Monday, January 28, 2013
Freedom is a word that can mean dramatically different things to different people in different settings. The kind of freedom that leads to human flourishing—and that is sustainable over time—is freedom in a much richer sense than what many people mean by freedom today.
Let me take the point even further. True freedom is actually the opposite of what has been called "freedom" at some times and some places. One example from the previous century illustrates what I mean.
The Constitution guaranteed freedom of speech, freedom of assembly, and freedom of religion. I'm not talking about the U.S. Constitution, although the same could be said of it. I'm talking about the Soviet Constitution of 1924. And after that constitution took effect, political dissidents were brutally suppressed; priests, ministers, and rabbis were deported to the Gulag; houses of worship were shuttered; and the press was hammered into line with an iron fist. Lenin, Stalin, Khrushchev, and Brezhnev did all of this even while the text of the nation's constitution proclaimed a paradise of liberty. In the minds of those men, freedom wasn't about the God-given rights of individuals that must be respected by governments. It was about free scope for the will of the proletariat—for whom they were the only legitimate representatives, of course.
This kind of confusion about freedom didn't end with the fall of the Berlin Wall in 1989. Visit almost any major university in America and you'll find individuals praising freedom while admiring ruthless totalitarians, usually without the least sense of irony or awareness of the contradiction. And often the totalitarians being praised are the ones who, while busily stamping out freedom, are reassuring everyone that they're stamping in order to free the people, stamping in pursuit of "national liberty and equality," stamping for "the pacific co-existence and fraternal collaboration of peoples."
Why does all of this matter? When liberty and freedom can mean so many different things—sometimes diametrically opposing things—we are no longer free to have a meaningful conversation about political freedom, at least not until we talk about what exactly we mean when we use these terms.
To some, freedom means nothing more than the license to do whatever they want, when they want—as when a wild teenager longs to be "free of all these stupid rules." To others, freedom means the liberty to worship God freely according to the dictates of their conscience, or the right to govern themselves through duly elected representatives. President Franklin Roosevelt talked about freedom in terms of government-supplied security and even welfare—freedom from want, freedom from fear, and so forth. But the Founders who wrote the U.S. Constitution thought about liberty as limiting what government was allowed to do, and their understanding of freedom was tied up in the old notion of freedom in Christ, which is why they repeatedly emphasized that the constitutional republic they had formed was, as John Adams put it, "made only for a moral and religious people" and "wholly inadequate to the government of any other."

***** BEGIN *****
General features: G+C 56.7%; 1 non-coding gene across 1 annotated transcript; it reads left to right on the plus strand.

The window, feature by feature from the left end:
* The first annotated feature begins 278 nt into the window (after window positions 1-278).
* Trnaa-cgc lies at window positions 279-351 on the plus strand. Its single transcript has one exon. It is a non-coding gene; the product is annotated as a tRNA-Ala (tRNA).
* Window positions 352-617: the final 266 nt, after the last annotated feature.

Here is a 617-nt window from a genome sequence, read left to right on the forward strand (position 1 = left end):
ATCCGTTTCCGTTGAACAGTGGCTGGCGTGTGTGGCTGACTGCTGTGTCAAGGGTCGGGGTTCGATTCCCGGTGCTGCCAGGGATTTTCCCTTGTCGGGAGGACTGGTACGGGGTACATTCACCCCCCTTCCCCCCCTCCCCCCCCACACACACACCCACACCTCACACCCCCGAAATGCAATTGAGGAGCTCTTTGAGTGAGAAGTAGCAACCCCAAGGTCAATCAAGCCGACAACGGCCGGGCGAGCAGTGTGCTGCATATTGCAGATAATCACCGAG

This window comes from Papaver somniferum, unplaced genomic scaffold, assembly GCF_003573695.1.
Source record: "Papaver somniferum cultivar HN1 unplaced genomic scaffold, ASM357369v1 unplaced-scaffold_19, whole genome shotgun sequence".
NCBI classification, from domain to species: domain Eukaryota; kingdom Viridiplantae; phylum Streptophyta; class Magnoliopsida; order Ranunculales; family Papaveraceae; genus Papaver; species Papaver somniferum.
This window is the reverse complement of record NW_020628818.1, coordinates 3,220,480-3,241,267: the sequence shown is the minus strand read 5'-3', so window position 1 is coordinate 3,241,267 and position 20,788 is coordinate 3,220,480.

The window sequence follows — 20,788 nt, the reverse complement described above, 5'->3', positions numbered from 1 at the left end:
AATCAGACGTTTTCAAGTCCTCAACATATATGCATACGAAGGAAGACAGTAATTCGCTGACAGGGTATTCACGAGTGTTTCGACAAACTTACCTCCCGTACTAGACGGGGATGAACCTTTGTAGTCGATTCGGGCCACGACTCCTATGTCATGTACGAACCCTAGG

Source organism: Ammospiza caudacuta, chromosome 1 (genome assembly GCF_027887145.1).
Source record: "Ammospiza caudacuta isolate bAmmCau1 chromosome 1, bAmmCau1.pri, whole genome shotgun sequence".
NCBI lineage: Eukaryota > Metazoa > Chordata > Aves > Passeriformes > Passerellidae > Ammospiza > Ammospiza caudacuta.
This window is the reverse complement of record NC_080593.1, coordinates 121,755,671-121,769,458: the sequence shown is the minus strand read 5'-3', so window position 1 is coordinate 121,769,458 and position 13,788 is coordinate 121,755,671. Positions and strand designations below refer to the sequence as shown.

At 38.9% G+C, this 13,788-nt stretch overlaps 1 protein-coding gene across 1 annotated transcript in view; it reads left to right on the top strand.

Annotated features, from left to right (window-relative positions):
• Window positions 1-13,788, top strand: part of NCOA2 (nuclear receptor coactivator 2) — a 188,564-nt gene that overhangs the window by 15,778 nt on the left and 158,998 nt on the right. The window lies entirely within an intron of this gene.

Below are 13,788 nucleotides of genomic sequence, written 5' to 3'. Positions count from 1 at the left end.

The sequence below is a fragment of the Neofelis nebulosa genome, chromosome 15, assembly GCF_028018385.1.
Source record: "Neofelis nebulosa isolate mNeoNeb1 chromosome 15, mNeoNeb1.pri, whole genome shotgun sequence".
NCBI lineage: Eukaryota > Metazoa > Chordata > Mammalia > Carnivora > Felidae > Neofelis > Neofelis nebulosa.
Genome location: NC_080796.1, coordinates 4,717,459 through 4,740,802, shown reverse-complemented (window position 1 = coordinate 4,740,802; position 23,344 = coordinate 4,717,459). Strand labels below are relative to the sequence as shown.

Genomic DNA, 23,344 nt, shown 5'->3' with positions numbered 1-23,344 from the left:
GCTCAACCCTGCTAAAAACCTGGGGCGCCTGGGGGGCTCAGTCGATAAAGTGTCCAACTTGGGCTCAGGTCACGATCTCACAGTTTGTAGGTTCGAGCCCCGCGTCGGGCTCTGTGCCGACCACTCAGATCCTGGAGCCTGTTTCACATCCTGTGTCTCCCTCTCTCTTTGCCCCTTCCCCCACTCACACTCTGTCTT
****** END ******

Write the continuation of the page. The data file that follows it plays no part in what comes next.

Freedom has a wide variety of meanings—some people think of it as the ability to do what they know they ought to do, even when it is not attractive at the moment, as when a lonely husband remains faithful to his wife while on a business trip, or a recovered alcoholic has achieved enough self-control to live a life of sobriety. For still others, it means what the great twentieth century Dominican theologian Servais Pinckaers called "freedom for excellence," as when a pianist strives to master a demanding piece by Rachmaninoff and is finally able to play it with ease and fluidity.
So let's look at what freedom is and can be. This need not be a terribly abstract and philosophical examination. We can use our common sense and elementary logic. The best of philosophy is looking simply but seriously at things as they really are. Let's begin with what we know, each of us, about ourselves.